Mrs. Opal Lee's Bio
Opal Lee was born October 7, 1926 in Marshall, Texas. Her mother moved to Fort Worth when she was ten years old. She attended Cooper Street Elementary School and graduated from Historic I.M. Terrell High School in 1943 at the age of 16. She didn’t go straight to college after graduation which was a grave disappointment to her mother, but did eventually get there after getting married, having four children and getting divorced. She earned her Bachelors of Arts degree in 1953 from Wiley College (now Wiley University) and returned to Fort Worth to teach at Amanda McCoy Elementary School for 15 years where she was regarded as one of the best educators in her field. At night she worked at Convair (now Lockheed Martin) to support her children. She later obtained her Master’s degree in Counseling and Guidance from North Texas State University and served as Home/School Counselor for Fort Worth Independent School District until her retirement in 1977.
Retiring gave Mrs. Lee the time and opportunity to become even more involved in the community. She was one of the founding members of Citizens Concerned with Human Dignity (CCHD) which was formed to assist the economically disadvantage in finding housing in Fort Worth. She volunteered at Habitat for Humanity, and served as a member of the board. She now serves on Habitat’s Land Acquisition Board. With Lenora Rolla as its inspiration, Mrs. Lee helped establish the Tarrant County Black Historical & Genealogical Society dedicated to the preservation of the history of the Fort Worth Black populace. She served on the Historic & Cultural Landmarks Commission, AIDS Outreach committee, Evans Avenue Business Association, Good Samaritans, and Riverside Neighborhood Advisory Council. She has served as Precinct Chair for District 8 for over 30 years, a member of Grandmother’s Club, and Ethel Ransom Humanitarian & Cultural Club. She is an active member in her church, Baker Chapel AME where she serves as a Missionary, church school teacher, assistant teacher and Deaconess.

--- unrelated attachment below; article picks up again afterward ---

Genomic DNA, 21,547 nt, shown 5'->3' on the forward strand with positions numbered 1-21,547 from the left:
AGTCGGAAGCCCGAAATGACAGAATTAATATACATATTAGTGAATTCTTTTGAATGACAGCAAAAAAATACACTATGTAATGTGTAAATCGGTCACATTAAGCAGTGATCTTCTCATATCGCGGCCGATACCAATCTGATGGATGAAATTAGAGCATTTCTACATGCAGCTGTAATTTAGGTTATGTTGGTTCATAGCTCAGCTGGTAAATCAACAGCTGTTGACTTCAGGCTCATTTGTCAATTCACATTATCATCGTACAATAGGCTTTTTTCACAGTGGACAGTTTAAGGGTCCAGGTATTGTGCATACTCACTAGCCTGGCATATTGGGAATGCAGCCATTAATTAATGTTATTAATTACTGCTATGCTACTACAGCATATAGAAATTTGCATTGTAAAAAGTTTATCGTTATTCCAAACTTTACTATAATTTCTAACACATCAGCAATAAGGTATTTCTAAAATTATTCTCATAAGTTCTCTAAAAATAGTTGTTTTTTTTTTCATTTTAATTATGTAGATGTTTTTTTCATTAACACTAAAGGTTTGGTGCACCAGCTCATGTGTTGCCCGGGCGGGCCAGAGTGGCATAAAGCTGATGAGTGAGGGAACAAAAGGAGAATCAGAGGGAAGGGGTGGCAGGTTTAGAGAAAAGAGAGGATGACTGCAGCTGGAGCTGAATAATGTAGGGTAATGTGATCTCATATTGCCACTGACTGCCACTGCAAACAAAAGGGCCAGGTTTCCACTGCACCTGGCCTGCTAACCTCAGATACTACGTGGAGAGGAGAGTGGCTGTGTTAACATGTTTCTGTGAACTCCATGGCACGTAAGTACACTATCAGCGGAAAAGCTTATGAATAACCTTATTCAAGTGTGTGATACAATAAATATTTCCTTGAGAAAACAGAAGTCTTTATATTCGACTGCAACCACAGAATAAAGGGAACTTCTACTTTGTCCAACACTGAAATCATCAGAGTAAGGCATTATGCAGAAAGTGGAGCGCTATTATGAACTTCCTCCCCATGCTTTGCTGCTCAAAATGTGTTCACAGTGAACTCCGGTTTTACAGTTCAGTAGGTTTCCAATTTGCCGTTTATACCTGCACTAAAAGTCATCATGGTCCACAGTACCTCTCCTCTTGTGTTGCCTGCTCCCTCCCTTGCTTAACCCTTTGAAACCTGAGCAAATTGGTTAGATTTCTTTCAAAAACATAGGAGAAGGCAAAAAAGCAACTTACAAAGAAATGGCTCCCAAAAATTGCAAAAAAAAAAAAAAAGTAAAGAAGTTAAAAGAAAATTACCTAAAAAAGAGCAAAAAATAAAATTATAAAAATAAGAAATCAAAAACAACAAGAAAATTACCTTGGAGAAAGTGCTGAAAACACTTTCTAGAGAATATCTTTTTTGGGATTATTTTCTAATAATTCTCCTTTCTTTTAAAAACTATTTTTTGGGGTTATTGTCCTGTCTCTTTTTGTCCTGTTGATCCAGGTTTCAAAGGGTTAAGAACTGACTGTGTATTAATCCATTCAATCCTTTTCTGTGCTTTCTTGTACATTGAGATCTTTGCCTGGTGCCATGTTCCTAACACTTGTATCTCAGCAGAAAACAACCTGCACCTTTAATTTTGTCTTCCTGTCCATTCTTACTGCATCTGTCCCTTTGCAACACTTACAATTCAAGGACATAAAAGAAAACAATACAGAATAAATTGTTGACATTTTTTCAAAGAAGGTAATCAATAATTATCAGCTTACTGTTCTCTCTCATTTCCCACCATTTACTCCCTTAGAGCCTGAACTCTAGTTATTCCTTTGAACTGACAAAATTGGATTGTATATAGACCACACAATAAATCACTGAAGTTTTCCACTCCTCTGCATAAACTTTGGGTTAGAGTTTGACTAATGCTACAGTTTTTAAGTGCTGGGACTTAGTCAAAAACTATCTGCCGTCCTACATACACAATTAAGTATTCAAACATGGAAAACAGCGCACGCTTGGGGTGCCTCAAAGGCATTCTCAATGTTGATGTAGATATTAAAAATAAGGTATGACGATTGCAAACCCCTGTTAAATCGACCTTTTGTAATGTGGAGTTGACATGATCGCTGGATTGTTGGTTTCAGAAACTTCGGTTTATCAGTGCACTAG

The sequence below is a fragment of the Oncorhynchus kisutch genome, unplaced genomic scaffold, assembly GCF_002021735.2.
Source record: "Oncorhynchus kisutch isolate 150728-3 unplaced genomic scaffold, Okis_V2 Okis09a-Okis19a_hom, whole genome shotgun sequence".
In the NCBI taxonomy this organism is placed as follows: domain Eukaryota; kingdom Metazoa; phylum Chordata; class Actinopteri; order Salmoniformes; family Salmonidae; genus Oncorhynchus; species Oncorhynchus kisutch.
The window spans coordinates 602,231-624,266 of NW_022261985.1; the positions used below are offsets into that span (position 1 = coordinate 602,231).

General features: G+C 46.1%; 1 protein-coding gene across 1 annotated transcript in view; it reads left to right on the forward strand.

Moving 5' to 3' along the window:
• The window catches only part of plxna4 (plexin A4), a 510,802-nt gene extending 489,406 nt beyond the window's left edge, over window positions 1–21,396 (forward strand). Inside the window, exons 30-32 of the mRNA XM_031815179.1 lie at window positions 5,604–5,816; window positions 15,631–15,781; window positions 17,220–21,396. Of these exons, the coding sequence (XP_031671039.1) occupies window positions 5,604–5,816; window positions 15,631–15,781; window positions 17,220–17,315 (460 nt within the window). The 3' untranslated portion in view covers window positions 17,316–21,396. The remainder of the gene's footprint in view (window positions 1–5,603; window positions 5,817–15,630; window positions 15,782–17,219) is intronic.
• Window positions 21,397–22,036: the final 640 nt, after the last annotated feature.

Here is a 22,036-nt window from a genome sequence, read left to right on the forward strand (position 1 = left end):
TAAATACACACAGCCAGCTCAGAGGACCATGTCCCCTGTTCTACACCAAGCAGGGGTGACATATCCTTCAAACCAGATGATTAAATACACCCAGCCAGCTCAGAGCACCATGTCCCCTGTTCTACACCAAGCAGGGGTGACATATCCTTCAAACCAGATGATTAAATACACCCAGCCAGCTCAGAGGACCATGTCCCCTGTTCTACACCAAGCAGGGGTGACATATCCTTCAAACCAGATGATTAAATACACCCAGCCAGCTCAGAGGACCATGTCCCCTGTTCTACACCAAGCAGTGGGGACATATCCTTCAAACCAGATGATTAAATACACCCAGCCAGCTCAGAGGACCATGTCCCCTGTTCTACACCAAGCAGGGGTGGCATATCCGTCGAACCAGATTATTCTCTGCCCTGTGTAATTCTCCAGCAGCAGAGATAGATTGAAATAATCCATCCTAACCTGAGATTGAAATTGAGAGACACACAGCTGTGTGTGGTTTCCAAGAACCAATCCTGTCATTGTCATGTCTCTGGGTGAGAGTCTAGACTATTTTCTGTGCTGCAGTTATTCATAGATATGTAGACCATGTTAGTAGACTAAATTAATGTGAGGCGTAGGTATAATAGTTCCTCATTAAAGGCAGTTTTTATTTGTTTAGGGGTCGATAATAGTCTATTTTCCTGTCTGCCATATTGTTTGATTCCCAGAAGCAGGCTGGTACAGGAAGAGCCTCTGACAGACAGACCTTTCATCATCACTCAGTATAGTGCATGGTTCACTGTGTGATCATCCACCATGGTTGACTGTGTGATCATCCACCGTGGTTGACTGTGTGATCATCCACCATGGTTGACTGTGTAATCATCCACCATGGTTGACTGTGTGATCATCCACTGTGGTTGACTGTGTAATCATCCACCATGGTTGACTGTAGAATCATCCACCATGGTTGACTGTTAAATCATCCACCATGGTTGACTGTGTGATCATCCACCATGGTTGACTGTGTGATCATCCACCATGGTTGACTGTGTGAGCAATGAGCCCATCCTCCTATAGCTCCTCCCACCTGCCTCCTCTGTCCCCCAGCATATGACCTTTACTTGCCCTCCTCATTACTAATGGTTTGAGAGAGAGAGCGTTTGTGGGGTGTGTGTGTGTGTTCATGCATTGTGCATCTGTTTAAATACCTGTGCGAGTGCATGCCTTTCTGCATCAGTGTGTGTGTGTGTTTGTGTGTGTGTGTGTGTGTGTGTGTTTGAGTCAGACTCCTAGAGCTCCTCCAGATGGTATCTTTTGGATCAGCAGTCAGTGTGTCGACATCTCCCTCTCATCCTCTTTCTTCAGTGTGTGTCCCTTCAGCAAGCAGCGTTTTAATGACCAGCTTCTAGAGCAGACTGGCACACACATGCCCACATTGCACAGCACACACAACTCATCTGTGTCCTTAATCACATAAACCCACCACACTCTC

At 90 years of age, Mrs. Opal Lee still finds time to be a part of the above organizations while still leading two very large projects – the Annual Fort Worth Juneteenth Celebration and the urban farming project.
Under the direction of Mrs. Lee, The Community Food Bank, formerly
the Metroplex Food Bank established in 1982, has literally risen from the ashes of an arson fire of its former facility. Mrs. Opal still personally delivers boxes of food to the elderly and shut in as she did when the former food bank was unable to operate. The Community Food Bank now services more than 500 families a week at the generously donated 43,000 square foot facility located at 3000 Galvez Street in Fort Worth. Her continued efforts to better the lives of the unemployed or recently incarcerated has led her to develop a farming project to train citizens in the area of husbandry providing education, jobs and fresh vegetables for the community.
Finally, her single greatest passion exemplifies her sense of community spirit. For over 40 years, Mrs. Lee, along with the help of many others, strives every year to keep and expand the celebration of our “Day of Freedom” June 19, 1865 when slaves in Texas found out they were free. Her vision for Juneteenth has grown from a single day community picnic at Sycamore Park to a multiday celebration in downtown Fort Worth that includes a parade, breakfast of prayer, honors banquet, Miss Juneteenth Pageant, Health & Job Fair, 5K Run, Art Exhibit, Golf Tournament, Gospel Festival, food vendors, children’s play area and much, much more. She is part of the national movement with Dr. Ronald Myers to have Juneteenth declared a National Holiday much like Flag Day or Presidents Day. There are 45 states that recognize Juneteenth as a state holiday. Since she knows she won’t be around forever, she is grooming enthusiastic young people to pass the torch to when the time comes.
Mrs. Lee has received many awards and commendations in her life time, but values her ability to affect positive change in the lives of those around her more than any accolades that can be given to her.